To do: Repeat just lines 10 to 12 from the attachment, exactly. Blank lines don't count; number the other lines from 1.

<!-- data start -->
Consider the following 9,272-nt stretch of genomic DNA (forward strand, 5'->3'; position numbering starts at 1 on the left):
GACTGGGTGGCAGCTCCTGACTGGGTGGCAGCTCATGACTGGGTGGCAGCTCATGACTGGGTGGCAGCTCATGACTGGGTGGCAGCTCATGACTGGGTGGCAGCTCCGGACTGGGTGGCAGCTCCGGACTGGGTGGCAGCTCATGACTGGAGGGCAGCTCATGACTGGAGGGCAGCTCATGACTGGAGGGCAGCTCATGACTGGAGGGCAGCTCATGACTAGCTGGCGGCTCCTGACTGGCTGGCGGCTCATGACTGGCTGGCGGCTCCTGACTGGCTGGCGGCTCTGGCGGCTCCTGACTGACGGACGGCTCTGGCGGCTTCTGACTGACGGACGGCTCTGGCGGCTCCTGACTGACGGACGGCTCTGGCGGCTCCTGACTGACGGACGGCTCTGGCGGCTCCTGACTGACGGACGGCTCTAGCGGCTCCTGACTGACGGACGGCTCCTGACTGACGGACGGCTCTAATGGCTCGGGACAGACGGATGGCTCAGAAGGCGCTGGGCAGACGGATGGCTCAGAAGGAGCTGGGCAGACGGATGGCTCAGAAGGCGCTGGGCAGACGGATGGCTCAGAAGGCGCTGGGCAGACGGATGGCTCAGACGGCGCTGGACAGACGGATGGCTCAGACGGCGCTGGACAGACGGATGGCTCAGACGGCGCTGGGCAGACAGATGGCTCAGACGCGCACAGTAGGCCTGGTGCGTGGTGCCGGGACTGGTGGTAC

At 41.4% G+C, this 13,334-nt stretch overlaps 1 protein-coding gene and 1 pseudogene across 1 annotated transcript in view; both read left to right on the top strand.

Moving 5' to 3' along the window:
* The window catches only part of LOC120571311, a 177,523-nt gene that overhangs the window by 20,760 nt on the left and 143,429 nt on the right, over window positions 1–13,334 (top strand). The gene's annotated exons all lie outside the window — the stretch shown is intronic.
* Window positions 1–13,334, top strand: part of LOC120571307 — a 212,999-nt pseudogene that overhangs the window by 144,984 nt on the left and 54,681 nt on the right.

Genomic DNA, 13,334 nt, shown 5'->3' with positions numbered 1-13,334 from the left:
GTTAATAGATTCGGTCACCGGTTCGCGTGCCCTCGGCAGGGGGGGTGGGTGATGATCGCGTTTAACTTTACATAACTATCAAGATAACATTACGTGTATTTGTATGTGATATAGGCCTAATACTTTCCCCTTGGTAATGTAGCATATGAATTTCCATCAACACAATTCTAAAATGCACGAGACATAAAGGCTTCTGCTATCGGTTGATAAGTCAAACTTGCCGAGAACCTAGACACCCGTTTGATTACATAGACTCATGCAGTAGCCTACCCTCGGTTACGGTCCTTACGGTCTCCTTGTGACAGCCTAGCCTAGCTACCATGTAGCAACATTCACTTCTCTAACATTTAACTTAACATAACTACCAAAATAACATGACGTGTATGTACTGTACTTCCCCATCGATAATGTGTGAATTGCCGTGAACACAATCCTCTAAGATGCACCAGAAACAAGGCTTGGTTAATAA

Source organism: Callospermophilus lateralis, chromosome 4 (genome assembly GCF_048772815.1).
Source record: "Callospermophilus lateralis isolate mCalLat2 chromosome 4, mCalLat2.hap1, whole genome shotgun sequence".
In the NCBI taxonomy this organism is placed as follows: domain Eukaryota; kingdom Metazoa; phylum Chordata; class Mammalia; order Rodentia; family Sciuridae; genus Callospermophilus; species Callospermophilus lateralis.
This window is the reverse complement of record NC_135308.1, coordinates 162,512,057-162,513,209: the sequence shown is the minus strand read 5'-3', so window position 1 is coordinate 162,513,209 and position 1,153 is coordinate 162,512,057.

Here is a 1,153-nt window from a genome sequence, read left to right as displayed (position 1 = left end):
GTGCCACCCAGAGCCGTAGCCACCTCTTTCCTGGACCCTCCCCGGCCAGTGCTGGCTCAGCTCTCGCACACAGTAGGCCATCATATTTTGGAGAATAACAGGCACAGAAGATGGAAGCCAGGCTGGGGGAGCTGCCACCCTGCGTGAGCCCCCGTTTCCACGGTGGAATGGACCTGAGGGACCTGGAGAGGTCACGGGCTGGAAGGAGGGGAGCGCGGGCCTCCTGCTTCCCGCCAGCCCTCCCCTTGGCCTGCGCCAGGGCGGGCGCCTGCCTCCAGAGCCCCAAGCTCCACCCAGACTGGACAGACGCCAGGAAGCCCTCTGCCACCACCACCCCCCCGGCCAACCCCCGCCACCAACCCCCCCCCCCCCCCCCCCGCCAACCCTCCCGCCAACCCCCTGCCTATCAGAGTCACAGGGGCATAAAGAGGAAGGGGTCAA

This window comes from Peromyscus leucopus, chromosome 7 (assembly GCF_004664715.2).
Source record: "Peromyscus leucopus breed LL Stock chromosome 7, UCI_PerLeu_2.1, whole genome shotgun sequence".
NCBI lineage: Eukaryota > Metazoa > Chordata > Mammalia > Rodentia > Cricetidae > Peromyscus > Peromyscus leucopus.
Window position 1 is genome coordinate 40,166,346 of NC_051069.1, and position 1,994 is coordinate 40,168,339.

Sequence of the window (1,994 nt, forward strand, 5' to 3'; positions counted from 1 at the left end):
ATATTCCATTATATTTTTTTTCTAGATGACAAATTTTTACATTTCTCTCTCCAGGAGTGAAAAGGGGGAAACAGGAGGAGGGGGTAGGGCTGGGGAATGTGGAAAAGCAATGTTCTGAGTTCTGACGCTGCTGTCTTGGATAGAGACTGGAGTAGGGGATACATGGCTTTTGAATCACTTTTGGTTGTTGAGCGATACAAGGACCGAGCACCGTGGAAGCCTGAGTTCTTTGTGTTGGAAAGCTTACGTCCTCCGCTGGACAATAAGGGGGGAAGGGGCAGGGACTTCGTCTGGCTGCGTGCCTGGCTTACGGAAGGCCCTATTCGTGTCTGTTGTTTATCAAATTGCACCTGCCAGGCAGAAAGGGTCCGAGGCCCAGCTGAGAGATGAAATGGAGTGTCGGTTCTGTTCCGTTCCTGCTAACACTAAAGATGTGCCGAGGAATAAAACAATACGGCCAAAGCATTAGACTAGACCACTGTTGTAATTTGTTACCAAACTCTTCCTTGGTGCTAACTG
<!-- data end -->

Source record: "Callospermophilus lateralis isolate mCalLat2 chromosome 4, mCalLat2.hap1, whole genome shotgun sequence".
In the NCBI taxonomy this organism is placed as follows: domain Eukaryota; kingdom Metazoa; phylum Chordata; class Mammalia; order Rodentia; family Sciuridae; genus Callospermophilus; species Callospermophilus lateralis.
This window is the reverse complement of record NC_135308.1, coordinates 162,512,057-162,513,209: the sequence shown is the minus strand read 5'-3', so window position 1 is coordinate 162,513,209 and position 1,153 is coordinate 162,512,057.